CBS EcoMedia (click and watch this video too) gets a big cheer from me for picking a school like Rosa Parks Elementary in San Francisco as its Green My School contest winner.
I see far too many public schools in higher income neighborhoods with trendy dirt gardens getting much more recognition than they deserve. Designer gardens cost far more money than they are worth and add little to the educational content of the school.
Why waste significant money breaking up paved surfaces when it is not necessary. Misguided parent activists and school principals should be called to task for their folly.
Plants in sub-irrigated planters (SIPs) like the EarthBox will grow anywhere there is enough sun. Add water and kids and you have a highly productive edible garden. In fact, it will be more productive than in-ground growing. Kids will also learn some good science and water conservation while experiencing the joy of eating fresh vegetables.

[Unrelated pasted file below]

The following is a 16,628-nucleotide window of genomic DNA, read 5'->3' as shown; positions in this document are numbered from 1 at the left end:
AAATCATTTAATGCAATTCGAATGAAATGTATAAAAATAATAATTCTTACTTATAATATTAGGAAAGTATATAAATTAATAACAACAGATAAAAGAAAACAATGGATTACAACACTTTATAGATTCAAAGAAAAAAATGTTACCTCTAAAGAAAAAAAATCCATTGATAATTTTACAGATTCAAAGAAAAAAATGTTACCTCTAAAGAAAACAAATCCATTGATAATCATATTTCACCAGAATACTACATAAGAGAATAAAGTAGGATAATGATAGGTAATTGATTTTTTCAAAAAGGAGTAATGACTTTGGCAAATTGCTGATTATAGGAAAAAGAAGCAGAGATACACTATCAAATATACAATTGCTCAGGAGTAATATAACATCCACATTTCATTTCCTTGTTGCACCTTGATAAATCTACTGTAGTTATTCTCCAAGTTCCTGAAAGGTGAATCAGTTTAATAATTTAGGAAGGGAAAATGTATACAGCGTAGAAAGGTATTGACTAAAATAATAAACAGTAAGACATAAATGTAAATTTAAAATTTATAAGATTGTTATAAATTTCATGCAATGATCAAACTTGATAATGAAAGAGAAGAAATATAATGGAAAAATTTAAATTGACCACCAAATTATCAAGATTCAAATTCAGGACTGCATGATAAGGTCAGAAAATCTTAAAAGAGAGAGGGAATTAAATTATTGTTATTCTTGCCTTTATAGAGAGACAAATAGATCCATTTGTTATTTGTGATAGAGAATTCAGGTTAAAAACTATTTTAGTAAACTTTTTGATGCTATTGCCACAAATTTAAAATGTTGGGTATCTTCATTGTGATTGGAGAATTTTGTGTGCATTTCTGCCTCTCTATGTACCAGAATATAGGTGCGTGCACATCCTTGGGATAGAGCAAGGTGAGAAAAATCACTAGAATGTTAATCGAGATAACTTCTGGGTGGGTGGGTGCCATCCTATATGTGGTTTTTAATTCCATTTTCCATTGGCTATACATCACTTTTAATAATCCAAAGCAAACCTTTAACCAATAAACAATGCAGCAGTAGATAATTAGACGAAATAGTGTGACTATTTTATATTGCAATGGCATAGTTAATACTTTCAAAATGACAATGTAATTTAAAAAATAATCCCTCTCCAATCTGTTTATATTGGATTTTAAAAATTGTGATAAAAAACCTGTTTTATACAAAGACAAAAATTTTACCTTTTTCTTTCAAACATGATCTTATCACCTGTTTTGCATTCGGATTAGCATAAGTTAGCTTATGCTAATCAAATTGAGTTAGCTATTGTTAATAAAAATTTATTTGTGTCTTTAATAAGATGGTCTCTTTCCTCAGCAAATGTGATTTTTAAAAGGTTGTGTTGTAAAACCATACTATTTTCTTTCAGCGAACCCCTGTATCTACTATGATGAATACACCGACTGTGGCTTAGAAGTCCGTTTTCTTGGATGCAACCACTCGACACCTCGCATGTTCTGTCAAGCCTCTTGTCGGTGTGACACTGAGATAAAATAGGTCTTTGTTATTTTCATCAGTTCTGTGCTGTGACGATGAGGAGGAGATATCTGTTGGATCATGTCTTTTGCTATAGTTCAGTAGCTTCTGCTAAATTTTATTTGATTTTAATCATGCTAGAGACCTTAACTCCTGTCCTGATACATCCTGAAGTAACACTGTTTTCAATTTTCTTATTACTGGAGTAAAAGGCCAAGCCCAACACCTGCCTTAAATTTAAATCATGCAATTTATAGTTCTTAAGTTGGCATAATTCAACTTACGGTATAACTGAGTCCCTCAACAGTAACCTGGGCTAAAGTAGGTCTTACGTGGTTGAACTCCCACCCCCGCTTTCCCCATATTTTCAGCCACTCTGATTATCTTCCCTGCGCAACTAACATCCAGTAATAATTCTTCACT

What you see here in this video is representative of city schools all across the country. Schools with lots of paved surfaces and courtyards like Rosa Parks are generic here in Brooklyn and the rest of the New York boroughs.
Thanks primarily to The Growing Connection (a UN organization) we have a significant number of schools with EarthBox SIP gardens like the one at Rosa Parks School. However, the local media, foodie bloggers and horticulture community ignores them. There is little or no news coverage for anything other than dirt gardening. Is this ignorance or personal bias?
I do not know of one local institution including our vaunted botanic gardens that offers a class or course on the subject of modern food production methods like SIPs. If you want to talk about food injustice, start here.
CBS EcoZone Green My School Contest